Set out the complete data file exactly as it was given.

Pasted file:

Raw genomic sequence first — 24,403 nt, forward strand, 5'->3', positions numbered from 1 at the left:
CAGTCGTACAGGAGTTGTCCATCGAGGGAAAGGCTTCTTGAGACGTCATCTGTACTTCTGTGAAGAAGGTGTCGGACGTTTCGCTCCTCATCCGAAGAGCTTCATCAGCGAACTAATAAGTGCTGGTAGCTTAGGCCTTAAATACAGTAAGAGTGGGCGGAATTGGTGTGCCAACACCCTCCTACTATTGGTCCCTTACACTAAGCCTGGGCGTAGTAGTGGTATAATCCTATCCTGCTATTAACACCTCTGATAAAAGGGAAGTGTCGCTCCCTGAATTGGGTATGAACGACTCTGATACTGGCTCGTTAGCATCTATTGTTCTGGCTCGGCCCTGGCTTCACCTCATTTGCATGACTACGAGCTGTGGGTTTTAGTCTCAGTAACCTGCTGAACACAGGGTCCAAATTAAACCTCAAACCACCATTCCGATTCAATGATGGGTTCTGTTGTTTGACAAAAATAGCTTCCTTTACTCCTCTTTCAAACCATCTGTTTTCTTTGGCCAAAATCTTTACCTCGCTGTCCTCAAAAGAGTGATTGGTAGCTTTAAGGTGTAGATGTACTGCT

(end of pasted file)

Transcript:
Raw genomic sequence first — 24,403 nt, forward strand, 5'->3', positions numbered from 1 at the left:
CAGTCGTACAGGAGTTGTCCATCGAGGGAAAGGCTTCTTGAGACGTCATCTGTACTTCTGTGAAGAAGGTGTCGGACGTTTCGCTCCTCATCCGAAGAGCTTCATCAGCGAACTAATAAGTGCTGGTAGCTTAGGCCTTAAATACAGTAAGAGTGGGCGGAATTGGTGTGCCAACACCCTCCTACTATTGGTCCCTTACACTAAGCCTGGGCGTAGTAGTGGTATAATCCTATCCTGCTATTAACACCTCTGATAAAAGGGAAGTGTCGCTCCCTGAATTGGGTATGAACGACTCTGATACTGGCTCGTTAGCATCTATTGTTCTGGCTCGGCCCTGGCTTCACCTCATTTGCATGACTACGAGCTGTGGGTTTTAGTCTCAGTAACCTGCTGAACACAGGGTCCAAATTAAACCTCAAACCACCATTCCGATTCAATGATGGGTTCTGTTGTTTGACAAAAATAGCTTCCTTTACTCCTCTTTCAAACCATCTGTTTTCTTTGGCCAAAATCTTTACCTCGCTGTCCTCAAAAGAGTGATTGGTAGCTTTAAGGTGTAGATGTACTGCT